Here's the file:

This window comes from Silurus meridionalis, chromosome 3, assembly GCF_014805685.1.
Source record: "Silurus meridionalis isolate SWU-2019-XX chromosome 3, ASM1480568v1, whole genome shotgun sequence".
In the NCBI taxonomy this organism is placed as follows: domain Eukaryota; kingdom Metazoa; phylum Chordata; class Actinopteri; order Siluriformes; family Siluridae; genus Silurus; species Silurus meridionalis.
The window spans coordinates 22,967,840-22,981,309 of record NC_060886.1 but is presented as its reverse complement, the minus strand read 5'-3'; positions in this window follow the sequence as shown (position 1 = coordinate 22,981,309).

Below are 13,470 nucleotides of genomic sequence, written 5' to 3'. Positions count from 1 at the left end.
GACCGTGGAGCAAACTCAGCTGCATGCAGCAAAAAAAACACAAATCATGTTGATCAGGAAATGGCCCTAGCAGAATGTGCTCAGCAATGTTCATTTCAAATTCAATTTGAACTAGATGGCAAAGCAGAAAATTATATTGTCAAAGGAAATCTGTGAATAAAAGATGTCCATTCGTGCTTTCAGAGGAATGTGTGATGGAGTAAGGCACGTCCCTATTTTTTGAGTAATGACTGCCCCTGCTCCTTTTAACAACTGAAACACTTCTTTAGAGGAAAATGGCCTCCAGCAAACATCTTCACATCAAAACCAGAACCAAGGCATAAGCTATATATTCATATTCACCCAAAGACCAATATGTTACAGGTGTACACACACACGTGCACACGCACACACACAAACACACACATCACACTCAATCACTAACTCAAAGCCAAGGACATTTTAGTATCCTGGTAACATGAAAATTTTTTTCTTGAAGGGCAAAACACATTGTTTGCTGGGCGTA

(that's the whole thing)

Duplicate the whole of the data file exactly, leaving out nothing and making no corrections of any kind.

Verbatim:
This window comes from Silurus meridionalis, chromosome 3, assembly GCF_014805685.1.
Source record: "Silurus meridionalis isolate SWU-2019-XX chromosome 3, ASM1480568v1, whole genome shotgun sequence".
In the NCBI taxonomy this organism is placed as follows: domain Eukaryota; kingdom Metazoa; phylum Chordata; class Actinopteri; order Siluriformes; family Siluridae; genus Silurus; species Silurus meridionalis.
The window spans coordinates 22,967,840-22,981,309 of record NC_060886.1 but is presented as its reverse complement, the minus strand read 5'-3'; positions in this window follow the sequence as shown (position 1 = coordinate 22,981,309).

Below are 13,470 nucleotides of genomic sequence, written 5' to 3'. Positions count from 1 at the left end.
GACCGTGGAGCAAACTCAGCTGCATGCAGCAAAAAAAACACAAATCATGTTGATCAGGAAATGGCCCTAGCAGAATGTGCTCAGCAATGTTCATTTCAAATTCAATTTGAACTAGATGGCAAAGCAGAAAATTATATTGTCAAAGGAAATCTGTGAATAAAAGATGTCCATTCGTGCTTTCAGAGGAATGTGTGATGGAGTAAGGCACGTCCCTATTTTTTGAGTAATGACTGCCCCTGCTCCTTTTAACAACTGAAACACTTCTTTAGAGGAAAATGGCCTCCAGCAAACATCTTCACATCAAAACCAGAACCAAGGCATAAGCTATATATTCATATTCACCCAAAGACCAATATGTTACAGGTGTACACACACACGTGCACACGCACACACACAAACACACACATCACACTCAATCACTAACTCAAAGCCAAGGACATTTTAGTATCCTGGTAACATGAAAATTTTTTTCTTGAAGGGCAAAACACATTGTTTGCTGGGCGTA